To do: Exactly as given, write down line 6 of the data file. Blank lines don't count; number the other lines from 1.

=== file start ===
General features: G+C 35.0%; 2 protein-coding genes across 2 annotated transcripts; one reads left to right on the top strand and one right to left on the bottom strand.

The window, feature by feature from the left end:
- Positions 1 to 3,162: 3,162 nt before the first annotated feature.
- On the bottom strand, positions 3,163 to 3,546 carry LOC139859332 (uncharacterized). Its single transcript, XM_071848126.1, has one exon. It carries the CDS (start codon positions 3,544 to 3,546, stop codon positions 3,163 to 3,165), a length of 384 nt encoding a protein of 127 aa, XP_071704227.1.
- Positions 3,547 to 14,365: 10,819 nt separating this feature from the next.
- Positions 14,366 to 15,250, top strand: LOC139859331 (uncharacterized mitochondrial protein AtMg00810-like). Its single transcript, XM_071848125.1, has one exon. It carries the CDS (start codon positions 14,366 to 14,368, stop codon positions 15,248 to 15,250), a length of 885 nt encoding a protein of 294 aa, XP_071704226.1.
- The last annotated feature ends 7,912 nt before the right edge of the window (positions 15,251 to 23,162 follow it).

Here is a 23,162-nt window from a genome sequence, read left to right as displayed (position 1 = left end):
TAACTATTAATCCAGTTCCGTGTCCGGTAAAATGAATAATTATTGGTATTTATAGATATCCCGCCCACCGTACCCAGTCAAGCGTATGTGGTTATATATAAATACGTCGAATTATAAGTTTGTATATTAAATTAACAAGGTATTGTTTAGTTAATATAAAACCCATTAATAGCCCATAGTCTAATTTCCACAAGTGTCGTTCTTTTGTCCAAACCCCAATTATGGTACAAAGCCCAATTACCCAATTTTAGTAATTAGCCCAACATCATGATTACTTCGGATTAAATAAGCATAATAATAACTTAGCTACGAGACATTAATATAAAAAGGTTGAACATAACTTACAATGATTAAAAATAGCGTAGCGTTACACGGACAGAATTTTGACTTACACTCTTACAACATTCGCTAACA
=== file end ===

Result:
- Positions 14,366 to 15,250, top strand: LOC139859331 (uncharacterized mitochondrial protein AtMg00810-like). Its single transcript, XM_071848125.1, has one exon. It carries the CDS (start codon positions 14,366 to 14,368, stop codon positions 15,248 to 15,250), a length of 885 nt encoding a protein of 294 aa, XP_071704226.1.